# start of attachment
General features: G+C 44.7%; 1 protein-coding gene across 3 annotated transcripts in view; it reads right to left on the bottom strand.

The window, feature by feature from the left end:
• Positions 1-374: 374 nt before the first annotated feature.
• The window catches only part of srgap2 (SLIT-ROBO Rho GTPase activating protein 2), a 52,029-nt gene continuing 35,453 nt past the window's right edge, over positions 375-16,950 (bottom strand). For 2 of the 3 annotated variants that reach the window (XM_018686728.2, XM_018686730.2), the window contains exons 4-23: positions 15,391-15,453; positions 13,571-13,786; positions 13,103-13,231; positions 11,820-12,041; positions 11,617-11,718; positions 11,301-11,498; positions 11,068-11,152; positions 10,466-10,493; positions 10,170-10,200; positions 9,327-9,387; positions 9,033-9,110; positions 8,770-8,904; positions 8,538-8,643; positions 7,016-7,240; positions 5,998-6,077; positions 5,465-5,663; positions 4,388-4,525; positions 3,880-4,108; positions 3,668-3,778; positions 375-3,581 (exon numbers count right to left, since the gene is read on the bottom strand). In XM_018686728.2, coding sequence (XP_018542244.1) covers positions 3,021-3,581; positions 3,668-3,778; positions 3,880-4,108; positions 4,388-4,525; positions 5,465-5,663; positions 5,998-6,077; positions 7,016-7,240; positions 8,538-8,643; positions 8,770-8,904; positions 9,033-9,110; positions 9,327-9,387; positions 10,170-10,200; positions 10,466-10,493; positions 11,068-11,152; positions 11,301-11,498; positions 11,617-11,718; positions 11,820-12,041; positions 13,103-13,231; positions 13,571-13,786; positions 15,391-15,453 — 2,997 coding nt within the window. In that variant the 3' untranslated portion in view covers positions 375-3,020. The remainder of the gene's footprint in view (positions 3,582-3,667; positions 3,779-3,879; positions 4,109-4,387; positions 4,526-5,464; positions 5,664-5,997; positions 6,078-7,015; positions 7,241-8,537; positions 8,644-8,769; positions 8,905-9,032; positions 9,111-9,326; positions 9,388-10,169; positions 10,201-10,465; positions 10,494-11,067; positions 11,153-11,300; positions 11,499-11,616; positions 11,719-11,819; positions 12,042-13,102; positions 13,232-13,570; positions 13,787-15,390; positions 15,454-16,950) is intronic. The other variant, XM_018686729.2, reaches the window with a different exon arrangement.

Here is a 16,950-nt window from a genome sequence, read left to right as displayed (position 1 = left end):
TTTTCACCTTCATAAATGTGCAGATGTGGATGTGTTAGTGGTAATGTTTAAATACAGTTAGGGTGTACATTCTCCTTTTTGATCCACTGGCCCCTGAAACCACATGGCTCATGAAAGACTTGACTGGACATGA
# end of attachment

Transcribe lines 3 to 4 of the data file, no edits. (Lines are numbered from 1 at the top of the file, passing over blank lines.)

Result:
• Positions 1-374: 374 nt before the first annotated feature.
• The window catches only part of srgap2 (SLIT-ROBO Rho GTPase activating protein 2), a 52,029-nt gene continuing 35,453 nt past the window's right edge, over positions 375-16,950 (bottom strand). For 2 of the 3 annotated variants that reach the window (XM_018686728.2, XM_018686730.2), the window contains exons 4-23: positions 15,391-15,453; positions 13,571-13,786; positions 13,103-13,231; positions 11,820-12,041; positions 11,617-11,718; positions 11,301-11,498; positions 11,068-11,152; positions 10,466-10,493; positions 10,170-10,200; positions 9,327-9,387; positions 9,033-9,110; positions 8,770-8,904; positions 8,538-8,643; positions 7,016-7,240; positions 5,998-6,077; positions 5,465-5,663; positions 4,388-4,525; positions 3,880-4,108; positions 3,668-3,778; positions 375-3,581 (exon numbers count right to left, since the gene is read on the bottom strand). In XM_018686728.2, coding sequence (XP_018542244.1) covers positions 3,021-3,581; positions 3,668-3,778; positions 3,880-4,108; positions 4,388-4,525; positions 5,465-5,663; positions 5,998-6,077; positions 7,016-7,240; positions 8,538-8,643; positions 8,770-8,904; positions 9,033-9,110; positions 9,327-9,387; positions 10,170-10,200; positions 10,466-10,493; positions 11,068-11,152; positions 11,301-11,498; positions 11,617-11,718; positions 11,820-12,041; positions 13,103-13,231; positions 13,571-13,786; positions 15,391-15,453 — 2,997 coding nt within the window. In that variant the 3' untranslated portion in view covers positions 375-3,020. The remainder of the gene's footprint in view (positions 3,582-3,667; positions 3,779-3,879; positions 4,109-4,387; positions 4,526-5,464; positions 5,664-5,997; positions 6,078-7,015; positions 7,241-8,537; positions 8,644-8,769; positions 8,905-9,032; positions 9,111-9,326; positions 9,388-10,169; positions 10,201-10,465; positions 10,494-11,067; positions 11,153-11,300; positions 11,499-11,616; positions 11,719-11,819; positions 12,042-13,102; positions 13,232-13,570; positions 13,787-15,390; positions 15,454-16,950) is intronic. The other variant, XM_018686729.2, reaches the window with a different exon arrangement.